The Real Estate Institute of Australia (REIA) expects to see interest rates remain at elevated levels, which will continue to drive commercial capitalisation rates higher over 2023.
REIA’s Commercial Agency Engagement Program found that the impact of high inflation and interest rates on the commercial property sector has been significant, with investment volumes down 58 per cent year on year.
REIA President, Hayden Groves said markets remained unsure on how long interest rates would need to remain restrictive in order to get inflation down to target levels.
“Indeed, the RBA has been clear that getting inflation back down to the target range of 2 to 3 per cent is their ultimate goal,” Mr Groves said.
“The impact of high inflation and interest rates to the commercial property sector has been profound.”
The report said it is more likely the RBA will let the current higher interest rates sit a little longer, as this allows them the best chance to keep a lid on unemployment and manage inflation.
Mr Groves said that while consumer confidence had been near record lows for some time now, business conditions for some sections remained strong.
“Unemployment remains near record lows, and while business confidence is flat, it is nowhere near the recessionary levels of consumer confidence,” he said.
“While office vacancy rates remain high across the country, particularly in the Sydney and Melbourne CBDs, occupancy across most asset classes have held up well considering the pace of interest rate hikes are yet to fully impact.”
In positive news for the commercial sector, the record high level of immigration is likely to see business conditions improve.
“One key driver of demand for commercial real estate is overseas migration,” Mr Groves said.
“Both the March and September 2022 quarters were record years for net overseas migration, which is extraordinary given how strong migration intake was prior to the pandemic.
“Small-scale commercial assets are often a target for new arrivals keen to start a business and with reasonable supply, high-street stock is finding new occupants.”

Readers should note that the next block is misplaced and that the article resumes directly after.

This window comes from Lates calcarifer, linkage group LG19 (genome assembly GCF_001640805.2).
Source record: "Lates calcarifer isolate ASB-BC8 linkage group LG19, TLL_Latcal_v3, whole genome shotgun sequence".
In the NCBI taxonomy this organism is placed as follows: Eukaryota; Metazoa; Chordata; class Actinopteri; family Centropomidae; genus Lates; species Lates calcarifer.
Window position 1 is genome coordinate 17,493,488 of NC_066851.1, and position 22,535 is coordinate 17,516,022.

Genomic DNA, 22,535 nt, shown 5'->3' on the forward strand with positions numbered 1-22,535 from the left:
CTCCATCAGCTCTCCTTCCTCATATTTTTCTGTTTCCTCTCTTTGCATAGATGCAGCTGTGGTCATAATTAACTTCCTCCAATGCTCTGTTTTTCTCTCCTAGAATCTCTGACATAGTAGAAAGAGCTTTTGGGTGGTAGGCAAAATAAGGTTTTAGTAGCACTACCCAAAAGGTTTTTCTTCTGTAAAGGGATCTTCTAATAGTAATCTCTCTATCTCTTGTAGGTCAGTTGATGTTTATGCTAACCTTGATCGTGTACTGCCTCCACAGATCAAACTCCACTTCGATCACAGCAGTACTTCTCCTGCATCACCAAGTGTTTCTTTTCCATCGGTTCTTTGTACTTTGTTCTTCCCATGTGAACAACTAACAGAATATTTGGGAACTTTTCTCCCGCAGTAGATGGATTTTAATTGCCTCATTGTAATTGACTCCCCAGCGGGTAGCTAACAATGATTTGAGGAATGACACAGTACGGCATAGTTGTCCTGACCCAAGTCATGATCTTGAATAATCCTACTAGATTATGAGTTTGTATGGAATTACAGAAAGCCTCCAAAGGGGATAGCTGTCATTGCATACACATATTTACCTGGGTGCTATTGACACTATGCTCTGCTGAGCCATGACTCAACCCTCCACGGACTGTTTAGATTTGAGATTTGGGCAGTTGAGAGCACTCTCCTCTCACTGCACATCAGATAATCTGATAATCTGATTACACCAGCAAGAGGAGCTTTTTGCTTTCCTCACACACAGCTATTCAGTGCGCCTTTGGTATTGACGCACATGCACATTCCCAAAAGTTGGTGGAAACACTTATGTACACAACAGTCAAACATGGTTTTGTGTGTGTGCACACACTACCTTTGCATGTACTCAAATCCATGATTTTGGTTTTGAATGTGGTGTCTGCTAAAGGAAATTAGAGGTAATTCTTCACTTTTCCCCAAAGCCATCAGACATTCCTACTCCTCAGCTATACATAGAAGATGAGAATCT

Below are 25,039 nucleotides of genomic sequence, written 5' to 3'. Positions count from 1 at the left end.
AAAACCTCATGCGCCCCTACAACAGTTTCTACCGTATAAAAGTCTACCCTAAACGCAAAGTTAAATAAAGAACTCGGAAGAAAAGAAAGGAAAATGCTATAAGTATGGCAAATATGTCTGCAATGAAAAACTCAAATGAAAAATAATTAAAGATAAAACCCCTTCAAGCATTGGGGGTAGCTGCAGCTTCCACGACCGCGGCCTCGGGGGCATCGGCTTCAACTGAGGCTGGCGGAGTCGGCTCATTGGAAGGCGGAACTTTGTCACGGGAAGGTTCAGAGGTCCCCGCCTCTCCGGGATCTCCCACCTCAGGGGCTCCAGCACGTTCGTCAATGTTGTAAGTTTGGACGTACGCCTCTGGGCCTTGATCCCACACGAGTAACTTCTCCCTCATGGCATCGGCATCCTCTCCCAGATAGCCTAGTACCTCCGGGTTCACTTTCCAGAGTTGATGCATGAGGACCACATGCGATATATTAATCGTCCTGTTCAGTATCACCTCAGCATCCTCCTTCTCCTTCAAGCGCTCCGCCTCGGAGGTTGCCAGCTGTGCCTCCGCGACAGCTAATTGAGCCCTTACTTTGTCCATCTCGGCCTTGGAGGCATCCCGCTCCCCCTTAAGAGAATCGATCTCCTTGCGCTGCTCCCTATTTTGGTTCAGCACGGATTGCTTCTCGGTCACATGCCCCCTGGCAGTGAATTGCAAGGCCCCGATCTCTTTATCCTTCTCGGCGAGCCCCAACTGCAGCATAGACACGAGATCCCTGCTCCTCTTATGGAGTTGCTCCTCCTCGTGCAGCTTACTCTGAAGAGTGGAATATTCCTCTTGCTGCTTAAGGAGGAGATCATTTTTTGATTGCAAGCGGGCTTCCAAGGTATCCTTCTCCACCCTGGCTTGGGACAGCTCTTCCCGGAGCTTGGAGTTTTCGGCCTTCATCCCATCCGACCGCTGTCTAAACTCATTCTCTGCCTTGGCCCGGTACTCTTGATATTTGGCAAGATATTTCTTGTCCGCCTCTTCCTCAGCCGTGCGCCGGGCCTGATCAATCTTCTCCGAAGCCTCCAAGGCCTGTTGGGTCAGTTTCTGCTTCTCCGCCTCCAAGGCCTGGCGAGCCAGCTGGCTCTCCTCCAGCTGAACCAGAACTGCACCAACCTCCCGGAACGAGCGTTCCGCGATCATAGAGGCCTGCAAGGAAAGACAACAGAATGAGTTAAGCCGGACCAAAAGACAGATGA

Meanwhile, build-to-rent will also encourage more investment in the sector he said.
“The emergence of the build-to-rent (BTR) commercial property investment category in more recent years is beginning to play an important role in providing additional housing stock where tenants are demanding it, opening additional investment channels for institutions,” he said.
The report also found that there are a number of potential disruptions to the industry ahead.
It said that the current economic climate, combined with the lingering societal effects of COVID-19, have created a set of economic challenges that will continue to impact the commercial property industry over the next year.
This will contribute to a downtrend in spending which will impact smaller businesses and retail assets.
While longer term, office and retail spaces will continue to be fundamental but will change in nature.
The report said that the work-from-home trend is something that will likely continue and put pressure on office and retail assets.
Technology is also one of the greatest disruptors to the office sector, with improvements in the ability to connect people, further reducing the need for office space.
A key long term economic impact to consider is just where interest rates are likely to settle once inflation is under control.
The report said that a 0.2 per cent cash rate is far too low to remain in the long term, and this setting was all about inducing demand.
A higher equilibrium cash rate may put pressure on highly leveraged properties in the short term.
In the medium term, higher interest rates may lead investors to seek higher yielding assets, potentially leading to adjustments in the low yields of some Australian commercial assets.